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  1. #11

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    Slides from C-41

    Well I was just "thinking" along these lines since I do only slides and print film is easy to find. That is why I asked. It's always easier to go to a local store than to order. No more slide film in stores anywhere in this area. I've been around my state and haven't seen any either. As far as I know slide film can only be ordered.

  2. #12

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    It's been a while since I used Dale Labs or Photoworks, but a while back I scanned all my old negatives. I also scanned the slides I got from these places in the 1980s, and I discovered that the scans of the slides were substantially less sharp than the slides of the negatives. This isn't really surprising, but it leads me to recommend that you not try going the slides-from-negatives route if you mainly want slides for projection. (There may be exceptions if you need some particular feature of this combination, though.) The slides-from-negatives route seems appealing to me as a way to cut costs (it's cheaper than getting prints from all negatives) or if you mainly want prints but also want to do an occasional slide show.

    That said, this is based on my experiences 20-25 years ago. It's conceivable (but unlikely) that with today's products and technologies you'd get better results using slides-from-negatives than you'd get shooting slide film directly. It could be worth shooting a couple of test rolls to see for yourself what you'd get.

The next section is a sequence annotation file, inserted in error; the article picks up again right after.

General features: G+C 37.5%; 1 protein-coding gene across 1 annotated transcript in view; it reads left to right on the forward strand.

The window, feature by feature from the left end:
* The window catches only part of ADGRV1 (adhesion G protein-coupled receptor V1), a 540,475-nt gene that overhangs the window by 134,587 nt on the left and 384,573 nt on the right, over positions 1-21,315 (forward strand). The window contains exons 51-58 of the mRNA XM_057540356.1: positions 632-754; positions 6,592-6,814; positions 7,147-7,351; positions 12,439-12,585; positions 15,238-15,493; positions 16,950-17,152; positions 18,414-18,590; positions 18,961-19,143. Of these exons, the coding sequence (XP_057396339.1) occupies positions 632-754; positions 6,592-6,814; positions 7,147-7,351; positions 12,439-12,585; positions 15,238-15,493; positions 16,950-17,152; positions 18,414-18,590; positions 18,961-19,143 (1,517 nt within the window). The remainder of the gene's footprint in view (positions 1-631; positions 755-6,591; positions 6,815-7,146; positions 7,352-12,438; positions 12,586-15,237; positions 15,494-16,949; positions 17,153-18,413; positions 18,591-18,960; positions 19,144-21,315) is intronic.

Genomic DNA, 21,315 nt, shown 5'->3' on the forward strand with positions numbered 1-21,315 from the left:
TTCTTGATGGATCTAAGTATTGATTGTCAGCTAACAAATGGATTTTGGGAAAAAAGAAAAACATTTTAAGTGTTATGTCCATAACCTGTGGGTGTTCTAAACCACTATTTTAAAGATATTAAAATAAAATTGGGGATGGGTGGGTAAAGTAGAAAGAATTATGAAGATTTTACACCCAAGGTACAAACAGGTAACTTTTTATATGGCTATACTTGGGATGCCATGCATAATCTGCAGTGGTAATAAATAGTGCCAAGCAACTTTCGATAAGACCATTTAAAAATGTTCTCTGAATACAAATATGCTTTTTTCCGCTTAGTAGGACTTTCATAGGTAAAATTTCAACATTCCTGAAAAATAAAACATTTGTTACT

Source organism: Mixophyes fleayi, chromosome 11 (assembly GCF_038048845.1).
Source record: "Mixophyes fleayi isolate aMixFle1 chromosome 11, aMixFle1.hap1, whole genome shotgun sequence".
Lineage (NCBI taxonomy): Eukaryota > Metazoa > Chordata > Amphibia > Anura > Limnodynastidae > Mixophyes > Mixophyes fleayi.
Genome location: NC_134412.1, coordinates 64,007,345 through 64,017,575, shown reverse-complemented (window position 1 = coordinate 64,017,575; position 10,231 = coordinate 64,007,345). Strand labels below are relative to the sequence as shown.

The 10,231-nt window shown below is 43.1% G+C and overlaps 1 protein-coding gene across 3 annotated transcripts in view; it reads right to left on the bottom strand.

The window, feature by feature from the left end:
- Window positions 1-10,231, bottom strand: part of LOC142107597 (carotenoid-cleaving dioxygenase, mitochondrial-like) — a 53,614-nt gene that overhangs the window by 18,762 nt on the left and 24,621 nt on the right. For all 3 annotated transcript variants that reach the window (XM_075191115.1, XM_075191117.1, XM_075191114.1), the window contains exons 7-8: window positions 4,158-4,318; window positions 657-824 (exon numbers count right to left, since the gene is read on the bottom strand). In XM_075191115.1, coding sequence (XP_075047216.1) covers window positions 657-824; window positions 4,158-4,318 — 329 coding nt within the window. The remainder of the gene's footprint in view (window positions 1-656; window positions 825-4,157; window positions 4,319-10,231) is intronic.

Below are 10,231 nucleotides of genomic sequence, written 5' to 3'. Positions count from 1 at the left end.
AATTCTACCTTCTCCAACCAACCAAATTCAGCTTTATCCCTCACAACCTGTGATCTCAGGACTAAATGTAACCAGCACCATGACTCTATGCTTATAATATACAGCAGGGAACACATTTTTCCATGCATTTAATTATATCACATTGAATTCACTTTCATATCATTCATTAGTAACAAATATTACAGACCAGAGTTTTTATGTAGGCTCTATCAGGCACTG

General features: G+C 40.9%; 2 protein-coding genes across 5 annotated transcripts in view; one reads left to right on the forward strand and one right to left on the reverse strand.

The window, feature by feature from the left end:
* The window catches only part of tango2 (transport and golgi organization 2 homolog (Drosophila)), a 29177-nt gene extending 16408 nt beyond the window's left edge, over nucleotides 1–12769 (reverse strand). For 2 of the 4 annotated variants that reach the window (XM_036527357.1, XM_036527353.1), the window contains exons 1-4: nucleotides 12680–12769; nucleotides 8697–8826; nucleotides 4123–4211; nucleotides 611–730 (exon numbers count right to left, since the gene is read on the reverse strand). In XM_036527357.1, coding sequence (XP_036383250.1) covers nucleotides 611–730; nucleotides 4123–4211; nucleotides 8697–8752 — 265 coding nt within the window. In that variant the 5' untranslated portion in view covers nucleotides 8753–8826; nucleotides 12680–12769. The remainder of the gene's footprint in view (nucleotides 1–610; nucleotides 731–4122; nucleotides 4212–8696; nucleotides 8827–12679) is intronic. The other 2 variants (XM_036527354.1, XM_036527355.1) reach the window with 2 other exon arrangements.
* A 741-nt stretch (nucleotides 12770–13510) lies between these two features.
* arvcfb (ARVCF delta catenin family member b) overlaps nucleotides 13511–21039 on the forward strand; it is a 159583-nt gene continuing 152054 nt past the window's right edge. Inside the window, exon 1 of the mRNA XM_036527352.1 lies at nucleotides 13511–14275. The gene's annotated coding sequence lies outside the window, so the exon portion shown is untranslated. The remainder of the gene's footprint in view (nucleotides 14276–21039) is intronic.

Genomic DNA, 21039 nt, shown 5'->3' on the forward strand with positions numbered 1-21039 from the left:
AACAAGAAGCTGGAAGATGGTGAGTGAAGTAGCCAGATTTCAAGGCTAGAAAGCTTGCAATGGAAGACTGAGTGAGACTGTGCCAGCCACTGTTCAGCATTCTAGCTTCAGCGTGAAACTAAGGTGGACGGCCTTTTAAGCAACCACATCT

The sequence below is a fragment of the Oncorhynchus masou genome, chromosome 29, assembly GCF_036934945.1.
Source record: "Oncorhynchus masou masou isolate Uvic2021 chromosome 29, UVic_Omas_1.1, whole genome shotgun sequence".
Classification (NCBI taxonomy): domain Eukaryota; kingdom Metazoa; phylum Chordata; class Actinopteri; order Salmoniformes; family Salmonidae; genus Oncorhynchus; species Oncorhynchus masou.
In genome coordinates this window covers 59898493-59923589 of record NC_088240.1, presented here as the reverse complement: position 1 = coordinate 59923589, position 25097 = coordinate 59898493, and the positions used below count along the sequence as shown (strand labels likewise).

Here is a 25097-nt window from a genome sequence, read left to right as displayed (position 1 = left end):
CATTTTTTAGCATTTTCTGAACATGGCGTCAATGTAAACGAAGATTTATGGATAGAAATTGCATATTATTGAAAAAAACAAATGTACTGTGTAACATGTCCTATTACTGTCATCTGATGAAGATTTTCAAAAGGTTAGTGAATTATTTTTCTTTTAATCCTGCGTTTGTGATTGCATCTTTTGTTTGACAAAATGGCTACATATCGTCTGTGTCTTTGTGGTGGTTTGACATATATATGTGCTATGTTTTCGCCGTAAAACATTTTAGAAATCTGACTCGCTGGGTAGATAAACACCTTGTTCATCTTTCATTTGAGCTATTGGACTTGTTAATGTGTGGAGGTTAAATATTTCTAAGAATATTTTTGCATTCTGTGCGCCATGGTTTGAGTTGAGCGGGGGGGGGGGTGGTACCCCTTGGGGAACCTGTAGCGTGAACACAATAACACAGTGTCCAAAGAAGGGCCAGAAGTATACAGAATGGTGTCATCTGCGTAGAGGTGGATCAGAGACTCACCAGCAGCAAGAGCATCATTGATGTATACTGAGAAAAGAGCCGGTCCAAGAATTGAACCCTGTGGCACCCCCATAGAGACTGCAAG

3. #13
    Ian Grant's Avatar
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    Could you explain:
    Quote Originally Posted by srs5694 View Post
    It's been a while since I used Dale Labs or Photoworks, but a while back I scanned all my old negatives. I also scanned the slides I got from these places in the 1980s, and I discovered that the scans of the slides were substantially less sharp than the slides of the negatives. This isn't really surprising, but it leads me to recommend that you not try going the slides-from-negatives route if you mainly want slides for projection. (
    Do you mean the scans of the negatives are much sharper than the scans of the slides made from the same negatives ?

    Ian
    Last edited by Ian Grant; 06-27-2008 at 09:56 AM. Click to view previous post history. Reason: Typo

  4. #14
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    Actually, negatives are generally quite a bit sharper than slides. This is due to the edge effects introduced by DIR couplres which enhance sharpness. Reversal films go to completion and therefore have less sharpness.

    This high sharpness was developed for the motion picture industry.

    PE

  5. #15
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    A few decades back there was a place in Seattle that heavily marketed a film that they would process to slides and prints, presumably using a cine-type process to get the slides. At the time, it seemed an attractive idea, but I tried a few rolls and concluded I could never get good slides and good prints at the same time. It seemed as though optimizing exposure for one resulted in less satisfactory results in the other. Adding in the factor of a week or more turn-around for processing (which could only be done by them), I soon gave it up and stuck with C-41 or E-6 processed locally.